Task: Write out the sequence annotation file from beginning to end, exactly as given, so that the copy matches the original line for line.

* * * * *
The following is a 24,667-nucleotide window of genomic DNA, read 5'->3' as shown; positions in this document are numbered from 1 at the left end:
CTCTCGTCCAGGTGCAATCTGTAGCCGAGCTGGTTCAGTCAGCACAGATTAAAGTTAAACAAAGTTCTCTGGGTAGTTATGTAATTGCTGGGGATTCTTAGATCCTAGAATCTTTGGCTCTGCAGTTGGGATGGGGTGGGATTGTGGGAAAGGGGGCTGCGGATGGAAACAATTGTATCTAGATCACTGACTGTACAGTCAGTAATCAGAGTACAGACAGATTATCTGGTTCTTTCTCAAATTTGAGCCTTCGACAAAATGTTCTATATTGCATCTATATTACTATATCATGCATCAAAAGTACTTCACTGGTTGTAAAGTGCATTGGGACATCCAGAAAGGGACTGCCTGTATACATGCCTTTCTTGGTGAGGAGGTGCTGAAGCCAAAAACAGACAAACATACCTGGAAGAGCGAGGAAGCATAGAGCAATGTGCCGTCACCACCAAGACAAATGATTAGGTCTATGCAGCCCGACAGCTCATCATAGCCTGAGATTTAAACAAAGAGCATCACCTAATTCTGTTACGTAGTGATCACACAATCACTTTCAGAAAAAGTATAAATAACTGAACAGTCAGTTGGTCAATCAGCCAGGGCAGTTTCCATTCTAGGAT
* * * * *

The following is a 24,667-nucleotide window of genomic DNA, read 5'->3' as shown; positions in this document are numbered from 1 at the left end:
CTCTCGTCCAGGTGCAATCTGTAGCCGAGCTGGTTCAGTCAGCACAGATTAAAGTTAAACAAAGTTCTCTGGGTAGTTATGTAATTGCTGGGGATTCTTAGATCCTAGAATCTTTGGCTCTGCAGTTGGGATGGGGTGGGATTGTGGGAAAGGGGGCTGCGGATGGAAACAATTGTATCTAGATCACTGACTGTACAGTCAGTAATCAGAGTACAGACAGATTATCTGGTTCTTTCTCAAATTTGAGCCTTCGACAAAATGTTCTATATTGCATCTATATTACTATATCATGCATCAAAAGTACTTCACTGGTTGTAAAGTGCATTGGGACATCCAGAAAGGGACTGCCTGTATACATGCCTTTCTTGGTGAGGAGGTGCTGAAGCCAAAAACAGACAAACATACCTGGAAGAGCGAGGAAGCATAGAGCAATGTGCCGTCACCACCAAGACAAATGATTAGGTCTATGCAGCCCGACAGCTCATCATAGCCTGAGATTTAAACAAAGAGCATCACCTAATTCTGTTACGTAGTGATCACACAATCACTTTCAGAAAAAGTATAAATAACTGAACAGTCAGTTGGTCAATCAGCCAGGGCAGTTTCCATTCTAGGAT